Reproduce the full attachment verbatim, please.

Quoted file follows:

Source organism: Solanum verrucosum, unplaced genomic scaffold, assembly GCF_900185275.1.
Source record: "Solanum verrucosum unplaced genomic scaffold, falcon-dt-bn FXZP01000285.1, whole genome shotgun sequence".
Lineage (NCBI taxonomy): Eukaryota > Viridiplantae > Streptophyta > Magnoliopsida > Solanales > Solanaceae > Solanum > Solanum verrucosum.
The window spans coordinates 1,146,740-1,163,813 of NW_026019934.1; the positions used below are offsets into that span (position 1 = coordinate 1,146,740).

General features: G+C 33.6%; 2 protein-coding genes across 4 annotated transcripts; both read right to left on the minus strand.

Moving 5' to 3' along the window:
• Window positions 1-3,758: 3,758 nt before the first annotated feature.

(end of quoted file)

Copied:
Source organism: Solanum verrucosum, unplaced genomic scaffold, assembly GCF_900185275.1.
Source record: "Solanum verrucosum unplaced genomic scaffold, falcon-dt-bn FXZP01000285.1, whole genome shotgun sequence".
Lineage (NCBI taxonomy): Eukaryota > Viridiplantae > Streptophyta > Magnoliopsida > Solanales > Solanaceae > Solanum > Solanum verrucosum.
The window spans coordinates 1,146,740-1,163,813 of NW_026019934.1; the positions used below are offsets into that span (position 1 = coordinate 1,146,740).

General features: G+C 33.6%; 2 protein-coding genes across 4 annotated transcripts; both read right to left on the minus strand.

Moving 5' to 3' along the window:
• Window positions 1-3,758: 3,758 nt before the first annotated feature.